Lifelong Learner & Reflective Practitioner

Lifelong Learner & Reflective Practitioner

Let's Transform Our Schools Into TRUE Professional Learning Communities

Let's Transform Our Schools Into TRUE Professional Learning Communities
In Your School- Do all stakeholders subscribe to the belief that EVERYONE has something to learn and EVERYONE has something to teach? This blog can help you gain insight on how to facilitate this transformative mindset with your faculty!

Jan 9, 2011

The Abilene Paradox: The Management of Agreement

I love to share this paradox with teachers when we begin working on committees. I explain to them that, during our work on the committee, I don't want us to ever "go to Abilene" on any decision. Teachers should not just agree to something because they think it's what everyone else wants. It's important to speak up when you don't support any idea or don't feel like you can implement it with fidelity.

That July afternoon in Coleman, Texas (population 5.607), was particularly hot-104 degrees according to the Walgreen’s Rexall’s thermometer. In addition, the wind was blowing fine-grained West Texas topsoil through the house. But the afternoon was still tolerable-even potentially enjoyable. A fan was stirring the air on the back porch; there was cold lemonade; and finally, there was entertainment. Dominoes. Perfect for the conditions. The game requires little more physical exertion than an occasional mumbled comment, “Shuffle ‘em,” and an unhurried movement of the arm to place the tiles in their appropriate positions on the table. All in all, it had the makings of an agreeable Sunday afternoon in Coleman. That is, until my father in law suddenly said, “Let’s get into the car and go to Abilene and have dinner at the cafeteria.”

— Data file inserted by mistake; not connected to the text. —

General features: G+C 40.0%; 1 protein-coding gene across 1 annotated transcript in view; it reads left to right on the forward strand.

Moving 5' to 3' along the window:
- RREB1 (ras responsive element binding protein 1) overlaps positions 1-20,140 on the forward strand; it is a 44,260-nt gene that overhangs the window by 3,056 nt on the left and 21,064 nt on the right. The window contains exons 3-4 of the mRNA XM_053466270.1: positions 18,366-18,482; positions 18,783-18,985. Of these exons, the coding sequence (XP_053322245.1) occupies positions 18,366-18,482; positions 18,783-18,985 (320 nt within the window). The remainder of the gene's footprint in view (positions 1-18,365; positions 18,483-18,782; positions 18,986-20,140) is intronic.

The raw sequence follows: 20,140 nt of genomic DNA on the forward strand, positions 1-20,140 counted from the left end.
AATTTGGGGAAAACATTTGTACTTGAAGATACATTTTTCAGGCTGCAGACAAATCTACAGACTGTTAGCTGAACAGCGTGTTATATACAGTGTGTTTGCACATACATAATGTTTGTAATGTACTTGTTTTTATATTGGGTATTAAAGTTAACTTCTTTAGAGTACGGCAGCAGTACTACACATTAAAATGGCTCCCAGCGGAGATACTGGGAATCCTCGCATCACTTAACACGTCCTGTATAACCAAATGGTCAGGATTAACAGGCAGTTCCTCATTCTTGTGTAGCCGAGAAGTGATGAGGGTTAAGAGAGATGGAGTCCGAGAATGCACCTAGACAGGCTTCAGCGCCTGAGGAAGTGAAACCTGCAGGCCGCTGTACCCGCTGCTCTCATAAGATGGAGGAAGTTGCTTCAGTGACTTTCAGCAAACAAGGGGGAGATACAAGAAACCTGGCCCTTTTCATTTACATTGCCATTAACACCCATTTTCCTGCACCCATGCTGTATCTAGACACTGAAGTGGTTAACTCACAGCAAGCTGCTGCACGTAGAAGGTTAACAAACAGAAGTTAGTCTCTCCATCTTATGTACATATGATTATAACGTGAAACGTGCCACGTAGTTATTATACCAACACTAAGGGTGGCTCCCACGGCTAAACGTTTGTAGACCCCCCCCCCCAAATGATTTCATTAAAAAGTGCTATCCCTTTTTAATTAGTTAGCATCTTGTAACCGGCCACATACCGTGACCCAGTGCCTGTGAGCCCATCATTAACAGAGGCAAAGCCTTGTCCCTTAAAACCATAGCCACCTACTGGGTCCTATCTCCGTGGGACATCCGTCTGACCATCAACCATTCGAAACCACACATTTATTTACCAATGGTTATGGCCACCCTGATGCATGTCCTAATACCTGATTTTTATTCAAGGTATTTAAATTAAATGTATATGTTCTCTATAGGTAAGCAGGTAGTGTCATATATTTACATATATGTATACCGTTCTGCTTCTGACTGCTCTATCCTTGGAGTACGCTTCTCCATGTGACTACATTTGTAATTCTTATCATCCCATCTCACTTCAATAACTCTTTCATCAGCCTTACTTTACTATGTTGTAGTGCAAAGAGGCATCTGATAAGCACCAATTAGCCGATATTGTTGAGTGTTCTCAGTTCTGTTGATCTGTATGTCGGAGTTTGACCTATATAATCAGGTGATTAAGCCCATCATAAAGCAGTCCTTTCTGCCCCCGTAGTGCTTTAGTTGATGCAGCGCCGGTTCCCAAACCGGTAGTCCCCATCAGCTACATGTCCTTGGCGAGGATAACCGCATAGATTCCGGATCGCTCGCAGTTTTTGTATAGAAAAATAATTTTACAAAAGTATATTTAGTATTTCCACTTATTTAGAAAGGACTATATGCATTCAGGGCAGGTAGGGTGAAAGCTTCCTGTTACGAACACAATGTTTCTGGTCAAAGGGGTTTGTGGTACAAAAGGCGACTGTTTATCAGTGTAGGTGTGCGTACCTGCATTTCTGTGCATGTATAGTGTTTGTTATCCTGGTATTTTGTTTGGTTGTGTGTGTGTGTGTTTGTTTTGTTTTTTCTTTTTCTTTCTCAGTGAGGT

I thought, “What, go to Abilene? Fifty-three miles? In the dust storm and heat? And in an unairconditioned 1958 Buick?”
But my wife chimed in with, “Sounds like a great idea. I’d like to go. How about you, Jerry?” since my own preferences were obviously out of step with the rest, I replied, “Sounds good to me,” and added, “I just hope your mother wants to go.”

“Of course I want to go,” said my mother-in-law. “I haven’t been to Abilene in a long time.”

So into the car and off to Abilene we went. Mt predictions were fulfilled. The heat was brutal. Perspiration had cemented a fine layer of dust to our skin by the time we arrived. The cafeteria’s food could serve as a first-rate prop in an antacid commercial.

Some four hours and 106 miles later, we returned to Coleman, hot and exhausted. We silently sat in front of the fan for a long time. Then, to be sociable and to break the silence, I dishonestly said, “It was a great trip, wasn’t it?” No one spoke.
Finally, my mother-in-law said, with some irritation, “Well to tell the truth, I really didn’t enjoy it much and would rather have stayed here. I just went along because the three of you were so enthusiastic about going. I wouldn’t have gone if you all hadn’t pressured me into it.”

I couldn’t believe it. “What do you mean ‘you all’?” I said. “Don’t put me in the ‘you all’ group. I was delighted to be doing what we were doing. I didn’t want to go. I only went to satisfy the rest of you. You’re the culprits.”
My wife looked shocked. “Don’t call me a culprit. You and daddy and Mama were the ones who wanted to go out in heat like that.”
Her father entered the conversation with one word: “Bull.” He then expanded on what was already absolutely clear: “Listen, I never wanted to go to Abilene. I just thought you might be bored. You visit so seldom. I wanted to be sure you enjoyed it. I would have preferred to play another game of dominoes and eat the leftovers in the icebox.”

After the outburst of recrimination, we all sat back in silence. Here we were, four reasonably sensible people who-of our own volition-had just taken a 106-mile trip across a godforsaken desert in furnace-like heat and a dust storm to eat unpalatable food at a hole-in-the-wall cafeteria in Abilene, when none of us had really wanted to go. To be concise, we’d done just the opposite of what we wanted to do. The whole situation simply didn’t make sense.

*Taken from: The Abilene Paradox and Other Meditations on Management; Harvey, Terry B.; Lexington Books, 1988 (reprinted by Fossey-Bass 1996)